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Vodafone Are Thieves! Read How They Stole “Please Call Me” From A Young South African

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Kenneth Makate, the young South African whose “Please Call Me” idea was stolen by corporate thugs Vodafone. He has now won a Kshs. 67.5 Billion settlement. 

If you thought that its only in Kenya where Vodafone’s partner company Safaricom steals from young Kenyans, well think again. The strain of theft is embedded in the very backbone of Vodafone’s corporate structure.

Vodafone normally dispatch foreign technocrats to key positions, whose work is to steal ideas from locals in countries where they operate, and frame them as their own. Vodafone has no creative or research departments where they incubate ideas like Google. They find it cheaper to steal intellectual property.

In Kenya for instance, Vodafone first stole 10% of Safaricom from Kenyans, stashed under the shadowy Mobitelea deal which we have previously covered. They also created the Zindua portal for the sole purpose of stealing ideas from young Kenyans. But the most prolific intellectual-property heist was orchestrated by South African apartheid apologist Michael Joseph, who stole the MPESA idea from a Kenyan employee of the Central Bank.

These are bloody foreigners who should be deported from Kenya because they cannot use their positions to steal ideas then brag about their corporate prowess. Reason why we ask University Students being targetted by the Blaze Campaign to reject it in its entirety because Safaricom is all about stealing young people’s ideas.

Don’t be misled by influencers who have been paid peanuts into buying into initiatives launched by Safaricom. These are foreign thieves sent by Vodafone to steal ideas.

We are glad that since we started serialising corruption in Safaricom, Bob Collymore has reduced on his public appearances. We want that immigrant from Guyana to lay low like an envelope because we can’t have a corrupt foreigner lecturing Kenyans on corruption and appearing on TV more than media owners themselves. Impress your wife with that fake British accent, not us right-thinking Kenyans.

Here is a brief timeline of the #PleaseCallMe battle as written by Times Live;

2000: Nkosana Makate was employed as a trainee accountant by Vodacom.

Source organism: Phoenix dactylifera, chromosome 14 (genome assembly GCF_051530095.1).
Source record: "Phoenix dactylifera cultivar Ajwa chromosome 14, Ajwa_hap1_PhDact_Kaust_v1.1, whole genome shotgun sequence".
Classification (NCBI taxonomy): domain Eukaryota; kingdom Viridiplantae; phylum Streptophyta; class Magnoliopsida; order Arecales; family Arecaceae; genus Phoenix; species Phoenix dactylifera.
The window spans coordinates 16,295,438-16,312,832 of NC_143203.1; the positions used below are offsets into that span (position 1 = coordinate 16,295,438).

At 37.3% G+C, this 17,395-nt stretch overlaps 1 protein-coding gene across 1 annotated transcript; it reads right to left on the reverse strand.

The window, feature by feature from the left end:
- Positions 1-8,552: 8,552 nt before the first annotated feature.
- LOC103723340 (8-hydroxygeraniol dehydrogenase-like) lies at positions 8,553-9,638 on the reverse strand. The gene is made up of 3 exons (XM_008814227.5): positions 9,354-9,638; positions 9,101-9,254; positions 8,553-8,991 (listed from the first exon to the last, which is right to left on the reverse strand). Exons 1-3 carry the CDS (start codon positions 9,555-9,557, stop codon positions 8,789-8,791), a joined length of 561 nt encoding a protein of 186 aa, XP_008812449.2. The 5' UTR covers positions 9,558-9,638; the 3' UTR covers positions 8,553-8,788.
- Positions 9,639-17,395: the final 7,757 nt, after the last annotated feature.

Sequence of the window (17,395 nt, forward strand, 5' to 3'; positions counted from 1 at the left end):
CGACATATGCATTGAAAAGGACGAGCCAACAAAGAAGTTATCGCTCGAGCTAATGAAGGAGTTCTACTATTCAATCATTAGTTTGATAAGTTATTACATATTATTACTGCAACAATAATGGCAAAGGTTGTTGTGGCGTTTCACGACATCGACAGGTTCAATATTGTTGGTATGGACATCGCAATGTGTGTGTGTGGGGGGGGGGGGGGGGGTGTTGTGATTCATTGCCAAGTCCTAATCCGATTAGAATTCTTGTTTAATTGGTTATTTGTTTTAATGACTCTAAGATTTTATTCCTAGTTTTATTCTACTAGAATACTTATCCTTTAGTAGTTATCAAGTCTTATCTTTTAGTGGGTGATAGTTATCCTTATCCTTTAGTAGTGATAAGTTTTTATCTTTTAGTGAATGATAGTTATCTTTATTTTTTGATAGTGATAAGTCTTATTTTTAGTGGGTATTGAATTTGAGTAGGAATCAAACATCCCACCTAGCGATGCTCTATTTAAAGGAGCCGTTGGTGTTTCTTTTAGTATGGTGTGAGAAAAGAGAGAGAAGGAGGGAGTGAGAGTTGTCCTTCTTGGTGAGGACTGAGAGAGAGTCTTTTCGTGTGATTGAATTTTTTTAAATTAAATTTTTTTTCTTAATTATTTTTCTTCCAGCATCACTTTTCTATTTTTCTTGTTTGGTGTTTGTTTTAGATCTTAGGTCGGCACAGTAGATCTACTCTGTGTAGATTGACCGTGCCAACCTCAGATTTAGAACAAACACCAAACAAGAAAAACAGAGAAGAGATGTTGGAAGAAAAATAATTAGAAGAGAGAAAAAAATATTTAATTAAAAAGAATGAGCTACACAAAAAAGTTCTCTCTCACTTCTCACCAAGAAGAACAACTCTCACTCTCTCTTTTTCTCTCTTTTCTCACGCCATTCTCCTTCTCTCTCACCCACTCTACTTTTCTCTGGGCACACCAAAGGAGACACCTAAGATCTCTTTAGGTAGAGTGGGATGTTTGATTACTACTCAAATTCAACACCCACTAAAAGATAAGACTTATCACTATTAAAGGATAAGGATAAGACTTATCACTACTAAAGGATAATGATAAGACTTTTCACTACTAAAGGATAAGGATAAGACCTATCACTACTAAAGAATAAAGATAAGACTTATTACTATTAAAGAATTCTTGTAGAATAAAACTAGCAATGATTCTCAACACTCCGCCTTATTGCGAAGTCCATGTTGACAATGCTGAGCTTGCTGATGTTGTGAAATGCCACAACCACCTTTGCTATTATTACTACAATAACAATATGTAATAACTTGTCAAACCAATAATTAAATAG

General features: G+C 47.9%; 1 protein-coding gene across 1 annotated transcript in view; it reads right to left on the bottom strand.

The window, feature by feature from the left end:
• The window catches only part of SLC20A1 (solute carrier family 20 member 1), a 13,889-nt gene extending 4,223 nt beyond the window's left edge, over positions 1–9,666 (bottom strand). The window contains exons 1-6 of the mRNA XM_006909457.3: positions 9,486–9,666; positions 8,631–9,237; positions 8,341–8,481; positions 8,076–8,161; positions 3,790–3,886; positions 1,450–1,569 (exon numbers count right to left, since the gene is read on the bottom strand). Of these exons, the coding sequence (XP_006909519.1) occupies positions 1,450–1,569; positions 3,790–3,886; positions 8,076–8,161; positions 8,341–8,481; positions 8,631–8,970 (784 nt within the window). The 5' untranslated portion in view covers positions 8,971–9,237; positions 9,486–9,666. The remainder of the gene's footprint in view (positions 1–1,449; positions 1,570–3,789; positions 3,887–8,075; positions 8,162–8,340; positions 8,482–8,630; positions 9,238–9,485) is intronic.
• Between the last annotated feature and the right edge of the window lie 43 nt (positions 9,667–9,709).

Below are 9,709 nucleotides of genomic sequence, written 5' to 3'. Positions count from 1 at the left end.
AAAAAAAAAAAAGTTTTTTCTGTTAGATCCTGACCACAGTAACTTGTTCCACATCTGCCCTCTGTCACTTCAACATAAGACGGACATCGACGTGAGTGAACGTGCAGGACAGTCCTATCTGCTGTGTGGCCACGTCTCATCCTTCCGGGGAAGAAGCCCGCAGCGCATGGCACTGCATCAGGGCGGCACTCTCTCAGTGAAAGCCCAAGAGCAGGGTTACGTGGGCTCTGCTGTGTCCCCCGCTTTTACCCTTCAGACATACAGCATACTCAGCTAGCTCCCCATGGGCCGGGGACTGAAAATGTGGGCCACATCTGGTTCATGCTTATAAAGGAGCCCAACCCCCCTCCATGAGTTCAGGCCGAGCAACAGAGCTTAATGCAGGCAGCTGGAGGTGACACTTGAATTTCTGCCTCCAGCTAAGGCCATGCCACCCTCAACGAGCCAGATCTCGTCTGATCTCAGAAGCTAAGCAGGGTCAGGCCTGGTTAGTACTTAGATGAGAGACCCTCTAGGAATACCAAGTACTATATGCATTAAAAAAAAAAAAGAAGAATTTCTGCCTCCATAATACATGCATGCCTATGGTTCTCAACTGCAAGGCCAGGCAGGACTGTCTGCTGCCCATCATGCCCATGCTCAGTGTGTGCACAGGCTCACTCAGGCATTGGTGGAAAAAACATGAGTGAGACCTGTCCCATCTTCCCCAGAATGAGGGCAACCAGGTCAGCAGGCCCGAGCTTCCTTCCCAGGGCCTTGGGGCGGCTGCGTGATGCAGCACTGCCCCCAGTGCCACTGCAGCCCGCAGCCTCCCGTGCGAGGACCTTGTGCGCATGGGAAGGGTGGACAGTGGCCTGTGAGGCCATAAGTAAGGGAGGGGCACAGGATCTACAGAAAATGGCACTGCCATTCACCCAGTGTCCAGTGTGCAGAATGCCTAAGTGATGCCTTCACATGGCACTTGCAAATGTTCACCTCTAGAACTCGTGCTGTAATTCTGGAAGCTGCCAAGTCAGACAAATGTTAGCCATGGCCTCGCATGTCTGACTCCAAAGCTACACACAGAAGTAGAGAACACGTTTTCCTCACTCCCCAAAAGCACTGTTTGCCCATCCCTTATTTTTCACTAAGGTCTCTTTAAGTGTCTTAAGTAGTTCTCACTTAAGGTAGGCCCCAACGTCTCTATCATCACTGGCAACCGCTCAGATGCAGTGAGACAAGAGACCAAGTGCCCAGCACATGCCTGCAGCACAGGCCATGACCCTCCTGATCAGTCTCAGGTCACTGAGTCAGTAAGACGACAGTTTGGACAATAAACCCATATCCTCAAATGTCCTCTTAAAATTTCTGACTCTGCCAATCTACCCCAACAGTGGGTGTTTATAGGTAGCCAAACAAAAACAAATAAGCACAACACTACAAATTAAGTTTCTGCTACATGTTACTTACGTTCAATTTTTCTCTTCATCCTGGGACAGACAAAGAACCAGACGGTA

November 2000: Makate came up with the “Please Call Me” idea because his girlfriend‚ a student with whom he had a long-distance relationship‚ could not afford to buy airtime to call him. He discussed the concept with Vodacom’s director of product development‚ Philip Geissler. Makate asked for 15% of the revenue generated by the service. However‚ they verbally agreed that he would receive “a share” of the revenue if it proved to be successful.

In South Africa women are not on the payroll of shadowy sponsors and have normal relationships, meaning that lacking money would not be a reason to leave a spouse as is the case with Kenyan basic bitches. It is the reason why South Africa is an economic powerhouse, and Kenya remains largely one hub for incubating prostitutes as occasioned by the mainstream media led by Radio Africa Group.

Early 2001: Vodacom implemented the “Please Call Me” product and reported that about 140 000 customers made use of the service on the day it was launched.

Mid 2003: Makate left his job at Vodacom.

2008: Following unsuccessful requests to Vodacom to honour the verbal agreement‚ Makate took the cellular giant to the high court. He asked the court to order Vodacom to pay him 15% of the revenue of the “Please Call Me” service.

2013: Makate’s financial backers‚the Sterling Rand Litigation Fund that funded his court battle for a cut of any settlement that may be achieved‚ estimated that Vodacom made up to R45-billion (or Kshs. 450 Billion) from the “Please Call Me” service. Based on the original request for a 15% share‚ the sum owed to Makate would be in the region of R6.75-billion (or Kshs. 67.5 Billion).

2014: The high court ruled that Makate had a valid agreement with Geissler but dismissed his claim on various grounds‚ including that his claim had prescribed because more than three years had passed. Vodacom’s former CEO Alan Knot-Craig‚ who claimed in his autobiography‚ Second is Nothing‚ to have been the brains behind “Please Call Me” was forced to admit during the drawn out legal battle that the idea in fact belonged to Makate.

2015: The Supreme Court of Appeal dismissed Makate’s application for leave to appeal.

April 2016 : The Constitutional Court rules in favour of Makate.

The Constitutional Court is the highest office in South Africa and it seems Vodafone was unable to bribe judges who sit there, unlike how they are used to bribing judges in both South Africa and Kenya. It’s sad that Kenya has no judges currently who are beyond reproach and of high moral standing, because even the Supreme Court of Kenya which is supposed to be the bastion of justice, is riddled with the most corrupt scum of Kenyan judiciary like the alcoholic and chain smoking Njoki Ndungu and extortionist Philip Tunoi.

CCT 52-15 Kenneth Nkosana Makate v Vodacom (PTY) Limited by Bruce Gorton

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